4. That very many Children and servants sent into that Plan­tation, that were violently taken away, or cheatingly duckoy­ed [Page 5]without the consent or knowledge of their Parents or Masters by some praestigious Plagiaries (commonly called Spirits) into some private places, or ships, and there sold to be transported; and then resold there to be slaves or servants to those that will give most for them. A practice proper for Spirits, namely the Spirits of Devils, but to be abhorred and abominated of all men that know either what men are, or whose originally they are, (even his that made them) or what their relations are, either natural, civil, or Christian. A practice condemned by the very Heathen, and a Law called Lex plagiaria, made by them against it. And if it should be tollerated, or connived at by Christians, and known so to be of the Heathen, Let it never be expected that any of those Heathen should turn Christians. For they may well conclude, That they that will take by force or fraud those that are Christians either children from their Parents, or ser­vants from their Masters or any of any relation from their friends and relations, and sell them for slaves or servants to others, will never make any conscience or scruple at all, either of taking a­way by force, or surreptitiously stealing, or otherwise unjustly possessing or selling those Heathen themselves, or their children, servants, goods, lands, or ought else they can lay their hands on. And if they should become Christians, they are foretaught by sufficient examples, that their being Christians would be no securitie or protection to them or theirs. And how this diabo­lical practise does, in this and many other respects, cry unto God for vengeance in the cries, and moanes, and complaints, and lamentations, made by those poor inslaved children and servants and by all their Parents, friends and relations, may be more ea­fily gessed at than expressed; and may, in probability, be enough of it self, to pull a curse and vengeance upon the whole Planta­tion. Amos 2. v: 6. Joel 3. v: 6, 7, 8.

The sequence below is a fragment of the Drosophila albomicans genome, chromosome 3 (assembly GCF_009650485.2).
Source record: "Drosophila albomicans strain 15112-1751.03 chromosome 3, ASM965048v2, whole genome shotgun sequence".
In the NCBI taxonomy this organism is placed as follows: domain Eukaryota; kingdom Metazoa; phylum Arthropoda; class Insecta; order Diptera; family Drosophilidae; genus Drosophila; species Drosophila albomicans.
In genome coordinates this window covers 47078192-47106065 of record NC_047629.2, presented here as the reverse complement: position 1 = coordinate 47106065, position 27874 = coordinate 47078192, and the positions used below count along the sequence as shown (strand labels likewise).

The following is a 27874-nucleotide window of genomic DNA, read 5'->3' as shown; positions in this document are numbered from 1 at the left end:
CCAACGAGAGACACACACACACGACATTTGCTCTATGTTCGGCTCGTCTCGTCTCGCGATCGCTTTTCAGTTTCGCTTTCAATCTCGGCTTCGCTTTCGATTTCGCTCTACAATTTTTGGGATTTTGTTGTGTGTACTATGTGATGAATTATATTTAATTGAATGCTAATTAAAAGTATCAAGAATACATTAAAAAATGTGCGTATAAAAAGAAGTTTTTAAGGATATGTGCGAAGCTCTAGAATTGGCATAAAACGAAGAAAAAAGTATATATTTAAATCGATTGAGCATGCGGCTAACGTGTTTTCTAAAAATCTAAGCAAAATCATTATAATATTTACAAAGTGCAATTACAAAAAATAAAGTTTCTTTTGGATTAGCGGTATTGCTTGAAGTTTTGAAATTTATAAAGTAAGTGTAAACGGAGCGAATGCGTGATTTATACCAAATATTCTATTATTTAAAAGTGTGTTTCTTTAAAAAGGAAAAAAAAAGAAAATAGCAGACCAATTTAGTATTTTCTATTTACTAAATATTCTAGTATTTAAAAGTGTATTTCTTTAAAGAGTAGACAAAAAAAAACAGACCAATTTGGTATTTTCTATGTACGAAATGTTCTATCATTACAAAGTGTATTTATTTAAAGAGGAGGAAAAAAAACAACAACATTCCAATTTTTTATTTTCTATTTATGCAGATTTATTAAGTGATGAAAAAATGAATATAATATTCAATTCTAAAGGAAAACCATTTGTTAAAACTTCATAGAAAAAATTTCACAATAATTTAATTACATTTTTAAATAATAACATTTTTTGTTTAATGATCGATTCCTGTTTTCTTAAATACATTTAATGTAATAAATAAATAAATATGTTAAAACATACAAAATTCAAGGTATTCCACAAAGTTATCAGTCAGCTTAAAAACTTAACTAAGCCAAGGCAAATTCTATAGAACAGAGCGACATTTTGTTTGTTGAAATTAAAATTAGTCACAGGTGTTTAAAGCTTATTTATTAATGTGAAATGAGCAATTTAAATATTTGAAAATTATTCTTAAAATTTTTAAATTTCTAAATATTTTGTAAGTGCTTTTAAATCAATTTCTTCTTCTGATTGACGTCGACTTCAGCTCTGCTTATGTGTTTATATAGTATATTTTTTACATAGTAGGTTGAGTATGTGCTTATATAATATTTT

II. The Miscariges of the Planters towards the Indians, and a­mongst themselves, are chiefly these.